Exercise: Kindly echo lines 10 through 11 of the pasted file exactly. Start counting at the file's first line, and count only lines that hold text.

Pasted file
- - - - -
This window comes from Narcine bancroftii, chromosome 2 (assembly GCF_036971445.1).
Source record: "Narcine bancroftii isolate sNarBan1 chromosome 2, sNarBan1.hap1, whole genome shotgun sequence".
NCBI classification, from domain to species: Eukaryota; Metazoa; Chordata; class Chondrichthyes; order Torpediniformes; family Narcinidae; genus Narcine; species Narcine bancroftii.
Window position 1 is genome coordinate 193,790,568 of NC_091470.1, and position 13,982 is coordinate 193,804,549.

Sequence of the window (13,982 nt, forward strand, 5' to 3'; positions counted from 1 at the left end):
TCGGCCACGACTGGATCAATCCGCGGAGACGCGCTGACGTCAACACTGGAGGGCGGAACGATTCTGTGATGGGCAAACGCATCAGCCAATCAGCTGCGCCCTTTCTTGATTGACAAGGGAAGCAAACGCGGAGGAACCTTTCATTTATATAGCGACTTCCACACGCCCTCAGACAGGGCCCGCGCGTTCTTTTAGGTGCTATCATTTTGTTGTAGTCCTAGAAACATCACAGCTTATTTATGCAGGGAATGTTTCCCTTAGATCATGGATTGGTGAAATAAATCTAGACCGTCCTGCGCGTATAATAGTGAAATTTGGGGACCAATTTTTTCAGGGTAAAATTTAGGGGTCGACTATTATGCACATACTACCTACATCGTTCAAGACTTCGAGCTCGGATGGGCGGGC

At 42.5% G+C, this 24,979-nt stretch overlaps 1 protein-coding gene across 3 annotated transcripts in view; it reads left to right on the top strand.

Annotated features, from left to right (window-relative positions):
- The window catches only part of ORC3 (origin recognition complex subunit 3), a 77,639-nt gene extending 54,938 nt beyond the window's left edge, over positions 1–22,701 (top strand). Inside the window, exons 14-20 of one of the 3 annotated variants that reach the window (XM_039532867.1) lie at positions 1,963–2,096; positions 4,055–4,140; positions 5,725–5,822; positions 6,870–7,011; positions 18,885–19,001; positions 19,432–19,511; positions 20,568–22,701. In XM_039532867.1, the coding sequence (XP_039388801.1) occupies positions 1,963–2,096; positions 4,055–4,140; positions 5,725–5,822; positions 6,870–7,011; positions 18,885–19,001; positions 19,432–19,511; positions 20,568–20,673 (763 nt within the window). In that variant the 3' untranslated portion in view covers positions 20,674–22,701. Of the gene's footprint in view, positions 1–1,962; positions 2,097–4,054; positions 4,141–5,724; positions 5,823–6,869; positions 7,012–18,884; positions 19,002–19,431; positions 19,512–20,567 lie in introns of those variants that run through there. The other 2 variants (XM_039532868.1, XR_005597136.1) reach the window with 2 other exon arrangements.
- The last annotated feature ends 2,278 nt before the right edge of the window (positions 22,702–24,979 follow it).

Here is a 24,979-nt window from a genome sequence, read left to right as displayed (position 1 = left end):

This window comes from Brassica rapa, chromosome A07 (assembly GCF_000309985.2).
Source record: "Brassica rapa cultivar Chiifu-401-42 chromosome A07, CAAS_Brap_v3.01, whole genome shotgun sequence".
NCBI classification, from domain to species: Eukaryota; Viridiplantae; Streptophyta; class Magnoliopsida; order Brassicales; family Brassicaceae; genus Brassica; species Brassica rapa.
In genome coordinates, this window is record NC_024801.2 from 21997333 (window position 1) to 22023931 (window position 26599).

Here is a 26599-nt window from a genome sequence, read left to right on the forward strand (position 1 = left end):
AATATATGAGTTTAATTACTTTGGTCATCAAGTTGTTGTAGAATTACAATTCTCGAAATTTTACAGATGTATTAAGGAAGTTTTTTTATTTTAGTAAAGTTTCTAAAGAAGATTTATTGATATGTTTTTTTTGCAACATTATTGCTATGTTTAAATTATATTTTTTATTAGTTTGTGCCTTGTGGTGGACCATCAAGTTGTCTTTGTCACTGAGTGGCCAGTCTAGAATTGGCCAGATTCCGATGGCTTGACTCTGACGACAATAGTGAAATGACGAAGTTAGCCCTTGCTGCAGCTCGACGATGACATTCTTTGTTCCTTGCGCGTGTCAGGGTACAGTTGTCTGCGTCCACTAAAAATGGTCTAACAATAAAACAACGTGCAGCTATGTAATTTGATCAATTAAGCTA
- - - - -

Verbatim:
- The last annotated feature ends 2,278 nt before the right edge of the window (positions 22,702–24,979 follow it).

Here is a 24,979-nt window from a genome sequence, read left to right as displayed (position 1 = left end):